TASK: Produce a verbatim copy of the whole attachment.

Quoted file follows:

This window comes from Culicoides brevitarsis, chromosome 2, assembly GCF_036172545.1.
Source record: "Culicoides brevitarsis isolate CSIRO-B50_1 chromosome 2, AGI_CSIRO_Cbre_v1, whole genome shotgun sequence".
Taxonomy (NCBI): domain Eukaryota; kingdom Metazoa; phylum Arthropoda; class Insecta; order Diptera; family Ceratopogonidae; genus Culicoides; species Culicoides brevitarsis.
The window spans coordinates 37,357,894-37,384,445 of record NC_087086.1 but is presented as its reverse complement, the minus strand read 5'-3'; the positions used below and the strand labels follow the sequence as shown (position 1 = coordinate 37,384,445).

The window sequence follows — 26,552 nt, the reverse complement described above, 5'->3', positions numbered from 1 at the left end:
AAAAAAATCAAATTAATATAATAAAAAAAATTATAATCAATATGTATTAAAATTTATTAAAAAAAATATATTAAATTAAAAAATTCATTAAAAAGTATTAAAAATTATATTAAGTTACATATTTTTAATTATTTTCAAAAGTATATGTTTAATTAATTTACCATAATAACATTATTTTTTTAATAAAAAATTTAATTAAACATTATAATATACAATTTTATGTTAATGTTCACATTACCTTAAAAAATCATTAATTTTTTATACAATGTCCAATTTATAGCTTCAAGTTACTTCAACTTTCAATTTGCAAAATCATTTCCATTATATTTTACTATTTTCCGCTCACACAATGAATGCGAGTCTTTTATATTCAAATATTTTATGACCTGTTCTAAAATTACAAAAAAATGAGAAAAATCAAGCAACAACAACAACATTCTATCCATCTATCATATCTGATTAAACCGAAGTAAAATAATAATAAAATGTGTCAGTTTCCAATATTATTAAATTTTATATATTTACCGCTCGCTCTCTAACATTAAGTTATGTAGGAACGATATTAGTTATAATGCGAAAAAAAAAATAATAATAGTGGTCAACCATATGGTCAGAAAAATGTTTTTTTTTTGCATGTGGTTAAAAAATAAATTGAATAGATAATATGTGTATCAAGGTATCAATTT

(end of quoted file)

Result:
This window comes from Culicoides brevitarsis, chromosome 2, assembly GCF_036172545.1.
Source record: "Culicoides brevitarsis isolate CSIRO-B50_1 chromosome 2, AGI_CSIRO_Cbre_v1, whole genome shotgun sequence".
Taxonomy (NCBI): domain Eukaryota; kingdom Metazoa; phylum Arthropoda; class Insecta; order Diptera; family Ceratopogonidae; genus Culicoides; species Culicoides brevitarsis.
The window spans coordinates 37,357,894-37,384,445 of record NC_087086.1 but is presented as its reverse complement, the minus strand read 5'-3'; the positions used below and the strand labels follow the sequence as shown (position 1 = coordinate 37,384,445).

The window sequence follows — 26,552 nt, the reverse complement described above, 5'->3', positions numbered from 1 at the left end:
AAAAAAATCAAATTAATATAATAAAAAAAATTATAATCAATATGTATTAAAATTTATTAAAAAAAATATATTAAATTAAAAAATTCATTAAAAAGTATTAAAAATTATATTAAGTTACATATTTTTAATTATTTTCAAAAGTATATGTTTAATTAATTTACCATAATAACATTATTTTTTTAATAAAAAATTTAATTAAACATTATAATATACAATTTTATGTTAATGTTCACATTACCTTAAAAAATCATTAATTTTTTATACAATGTCCAATTTATAGCTTCAAGTTACTTCAACTTTCAATTTGCAAAATCATTTCCATTATATTTTACTATTTTCCGCTCACACAATGAATGCGAGTCTTTTATATTCAAATATTTTATGACCTGTTCTAAAATTACAAAAAAATGAGAAAAATCAAGCAACAACAACAACATTCTATCCATCTATCATATCTGATTAAACCGAAGTAAAATAATAATAAAATGTGTCAGTTTCCAATATTATTAAATTTTATATATTTACCGCTCGCTCTCTAACATTAAGTTATGTAGGAACGATATTAGTTATAATGCGAAAAAAAAAATAATAATAGTGGTCAACCATATGGTCAGAAAAATGTTTTTTTTTTGCATGTGGTTAAAAAATAAATTGAATAGATAATATGTGTATCAAGGTATCAATTT